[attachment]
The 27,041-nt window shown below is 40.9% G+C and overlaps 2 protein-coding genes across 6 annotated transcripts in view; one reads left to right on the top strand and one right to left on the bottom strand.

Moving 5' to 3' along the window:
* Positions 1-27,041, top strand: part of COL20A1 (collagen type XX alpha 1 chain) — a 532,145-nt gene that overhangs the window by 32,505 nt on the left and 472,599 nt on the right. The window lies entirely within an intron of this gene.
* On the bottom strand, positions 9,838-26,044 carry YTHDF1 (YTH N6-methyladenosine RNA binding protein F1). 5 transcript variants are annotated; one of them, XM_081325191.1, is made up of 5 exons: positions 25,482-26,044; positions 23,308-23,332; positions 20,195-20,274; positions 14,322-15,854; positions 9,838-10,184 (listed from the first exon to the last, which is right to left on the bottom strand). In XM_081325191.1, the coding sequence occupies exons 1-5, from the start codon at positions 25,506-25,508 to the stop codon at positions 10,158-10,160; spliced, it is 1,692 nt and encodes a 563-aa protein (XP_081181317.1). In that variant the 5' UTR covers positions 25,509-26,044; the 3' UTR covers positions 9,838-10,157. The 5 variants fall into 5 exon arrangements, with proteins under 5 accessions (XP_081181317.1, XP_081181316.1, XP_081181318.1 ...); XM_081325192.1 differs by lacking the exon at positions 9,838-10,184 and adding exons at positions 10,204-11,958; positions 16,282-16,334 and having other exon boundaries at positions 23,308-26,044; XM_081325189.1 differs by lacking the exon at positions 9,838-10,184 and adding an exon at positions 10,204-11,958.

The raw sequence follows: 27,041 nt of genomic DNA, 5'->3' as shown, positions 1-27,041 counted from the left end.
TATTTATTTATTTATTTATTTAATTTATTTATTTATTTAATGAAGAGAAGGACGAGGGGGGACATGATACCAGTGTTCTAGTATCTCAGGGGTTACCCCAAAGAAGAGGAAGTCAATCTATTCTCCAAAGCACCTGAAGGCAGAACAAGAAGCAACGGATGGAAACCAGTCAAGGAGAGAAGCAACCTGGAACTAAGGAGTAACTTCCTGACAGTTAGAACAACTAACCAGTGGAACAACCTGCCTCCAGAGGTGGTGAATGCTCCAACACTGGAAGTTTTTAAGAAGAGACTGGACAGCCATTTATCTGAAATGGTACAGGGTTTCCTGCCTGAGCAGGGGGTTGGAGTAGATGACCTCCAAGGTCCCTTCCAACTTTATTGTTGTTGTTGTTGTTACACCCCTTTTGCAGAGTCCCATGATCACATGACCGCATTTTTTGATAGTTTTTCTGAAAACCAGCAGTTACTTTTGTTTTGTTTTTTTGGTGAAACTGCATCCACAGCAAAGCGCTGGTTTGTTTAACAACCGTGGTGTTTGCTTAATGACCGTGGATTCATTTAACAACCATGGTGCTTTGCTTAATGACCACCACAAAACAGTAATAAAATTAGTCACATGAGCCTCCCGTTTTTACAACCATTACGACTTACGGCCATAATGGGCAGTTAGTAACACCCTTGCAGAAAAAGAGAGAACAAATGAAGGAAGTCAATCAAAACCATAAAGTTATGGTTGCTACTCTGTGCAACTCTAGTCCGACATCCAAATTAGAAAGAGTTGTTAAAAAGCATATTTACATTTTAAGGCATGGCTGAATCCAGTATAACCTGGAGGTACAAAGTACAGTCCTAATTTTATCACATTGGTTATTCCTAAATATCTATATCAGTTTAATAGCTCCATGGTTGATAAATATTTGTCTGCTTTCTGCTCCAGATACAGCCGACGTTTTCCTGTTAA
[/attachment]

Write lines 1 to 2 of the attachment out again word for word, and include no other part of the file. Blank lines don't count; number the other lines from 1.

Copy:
The 27,041-nt window shown below is 40.9% G+C and overlaps 2 protein-coding genes across 6 annotated transcripts in view; one reads left to right on the top strand and one right to left on the bottom strand.

Moving 5' to 3' along the window: